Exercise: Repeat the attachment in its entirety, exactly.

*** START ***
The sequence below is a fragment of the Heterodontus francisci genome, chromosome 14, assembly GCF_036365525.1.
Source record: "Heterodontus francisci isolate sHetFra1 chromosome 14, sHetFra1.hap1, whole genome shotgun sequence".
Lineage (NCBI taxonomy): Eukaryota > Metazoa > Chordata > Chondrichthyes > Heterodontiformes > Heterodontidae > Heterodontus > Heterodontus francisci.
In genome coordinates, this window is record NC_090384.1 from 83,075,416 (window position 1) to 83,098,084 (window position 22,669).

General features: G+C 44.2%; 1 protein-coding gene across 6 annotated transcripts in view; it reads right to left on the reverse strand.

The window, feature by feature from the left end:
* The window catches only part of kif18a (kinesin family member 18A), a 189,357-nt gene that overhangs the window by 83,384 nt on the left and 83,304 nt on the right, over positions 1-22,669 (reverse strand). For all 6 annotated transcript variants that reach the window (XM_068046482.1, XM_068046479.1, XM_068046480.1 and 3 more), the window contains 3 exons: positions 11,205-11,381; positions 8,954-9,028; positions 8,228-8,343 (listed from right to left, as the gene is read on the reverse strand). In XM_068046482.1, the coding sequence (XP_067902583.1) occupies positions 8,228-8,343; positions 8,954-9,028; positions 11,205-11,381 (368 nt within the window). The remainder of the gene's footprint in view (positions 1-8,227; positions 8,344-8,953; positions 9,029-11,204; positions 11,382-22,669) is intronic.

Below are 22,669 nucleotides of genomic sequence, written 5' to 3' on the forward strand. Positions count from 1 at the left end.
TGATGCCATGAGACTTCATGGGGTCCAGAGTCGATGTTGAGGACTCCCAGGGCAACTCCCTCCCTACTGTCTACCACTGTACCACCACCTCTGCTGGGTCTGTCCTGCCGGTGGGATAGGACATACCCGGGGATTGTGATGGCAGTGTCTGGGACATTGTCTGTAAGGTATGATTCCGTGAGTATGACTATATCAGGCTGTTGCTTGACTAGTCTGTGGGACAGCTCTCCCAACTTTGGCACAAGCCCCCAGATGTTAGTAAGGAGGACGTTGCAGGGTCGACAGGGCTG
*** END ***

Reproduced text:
The sequence below is a fragment of the Heterodontus francisci genome, chromosome 14, assembly GCF_036365525.1.
Source record: "Heterodontus francisci isolate sHetFra1 chromosome 14, sHetFra1.hap1, whole genome shotgun sequence".
Lineage (NCBI taxonomy): Eukaryota > Metazoa > Chordata > Chondrichthyes > Heterodontiformes > Heterodontidae > Heterodontus > Heterodontus francisci.
In genome coordinates, this window is record NC_090384.1 from 83,075,416 (window position 1) to 83,098,084 (window position 22,669).

General features: G+C 44.2%; 1 protein-coding gene across 6 annotated transcripts in view; it reads right to left on the reverse strand.

The window, feature by feature from the left end:
* The window catches only part of kif18a (kinesin family member 18A), a 189,357-nt gene that overhangs the window by 83,384 nt on the left and 83,304 nt on the right, over positions 1-22,669 (reverse strand). For all 6 annotated transcript variants that reach the window (XM_068046482.1, XM_068046479.1, XM_068046480.1 and 3 more), the window contains 3 exons: positions 11,205-11,381; positions 8,954-9,028; positions 8,228-8,343 (listed from right to left, as the gene is read on the reverse strand). In XM_068046482.1, the coding sequence (XP_067902583.1) occupies positions 8,228-8,343; positions 8,954-9,028; positions 11,205-11,381 (368 nt within the window). The remainder of the gene's footprint in view (positions 1-8,227; positions 8,344-8,953; positions 9,029-11,204; positions 11,382-22,669) is intronic.

Below are 22,669 nucleotides of genomic sequence, written 5' to 3' on the forward strand. Positions count from 1 at the left end.
TGATGCCATGAGACTTCATGGGGTCCAGAGTCGATGTTGAGGACTCCCAGGGCAACTCCCTCCCTACTGTCTACCACTGTACCACCACCTCTGCTGGGTCTGTCCTGCCGGTGGGATAGGACATACCCGGGGATTGTGATGGCAGTGTCTGGGACATTGTCTGTAAGGTATGATTCCGTGAGTATGACTATATCAGGCTGTTGCTTGACTAGTCTGTGGGACAGCTCTCCCAACTTTGGCACAAGCCCCCAGATGTTAGTAAGGAGGACGTTGCAGGGTCGACAGGGCTG